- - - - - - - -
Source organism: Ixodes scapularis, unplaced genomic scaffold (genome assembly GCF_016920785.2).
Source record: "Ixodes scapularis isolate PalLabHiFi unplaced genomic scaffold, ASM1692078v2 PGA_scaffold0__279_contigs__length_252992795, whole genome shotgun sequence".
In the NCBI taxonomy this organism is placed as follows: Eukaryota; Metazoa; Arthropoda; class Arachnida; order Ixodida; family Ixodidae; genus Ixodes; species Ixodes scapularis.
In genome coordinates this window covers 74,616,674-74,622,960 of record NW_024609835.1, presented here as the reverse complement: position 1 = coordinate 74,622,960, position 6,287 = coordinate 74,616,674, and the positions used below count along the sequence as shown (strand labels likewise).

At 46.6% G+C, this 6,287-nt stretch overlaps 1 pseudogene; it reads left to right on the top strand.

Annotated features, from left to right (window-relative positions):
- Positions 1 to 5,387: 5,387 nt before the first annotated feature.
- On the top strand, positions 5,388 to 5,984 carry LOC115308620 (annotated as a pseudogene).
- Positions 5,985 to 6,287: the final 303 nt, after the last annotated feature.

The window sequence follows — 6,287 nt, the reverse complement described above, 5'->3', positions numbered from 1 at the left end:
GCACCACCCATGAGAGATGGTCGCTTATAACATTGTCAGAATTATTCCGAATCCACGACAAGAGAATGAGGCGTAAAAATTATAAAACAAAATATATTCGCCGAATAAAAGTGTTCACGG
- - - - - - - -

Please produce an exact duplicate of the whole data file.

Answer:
Source organism: Ixodes scapularis, unplaced genomic scaffold (genome assembly GCF_016920785.2).
Source record: "Ixodes scapularis isolate PalLabHiFi unplaced genomic scaffold, ASM1692078v2 PGA_scaffold0__279_contigs__length_252992795, whole genome shotgun sequence".
In the NCBI taxonomy this organism is placed as follows: Eukaryota; Metazoa; Arthropoda; class Arachnida; order Ixodida; family Ixodidae; genus Ixodes; species Ixodes scapularis.
In genome coordinates this window covers 74,616,674-74,622,960 of record NW_024609835.1, presented here as the reverse complement: position 1 = coordinate 74,622,960, position 6,287 = coordinate 74,616,674, and the positions used below count along the sequence as shown (strand labels likewise).

At 46.6% G+C, this 6,287-nt stretch overlaps 1 pseudogene; it reads left to right on the top strand.

Annotated features, from left to right (window-relative positions):
- Positions 1 to 5,387: 5,387 nt before the first annotated feature.
- On the top strand, positions 5,388 to 5,984 carry LOC115308620 (annotated as a pseudogene).
- Positions 5,985 to 6,287: the final 303 nt, after the last annotated feature.

The window sequence follows — 6,287 nt, the reverse complement described above, 5'->3', positions numbered from 1 at the left end:
GCACCACCCATGAGAGATGGTCGCTTATAACATTGTCAGAATTATTCCGAATCCACGACAAGAGAATGAGGCGTAAAAATTATAAAACAAAATATATTCGCCGAATAAAAGTGTTCACGG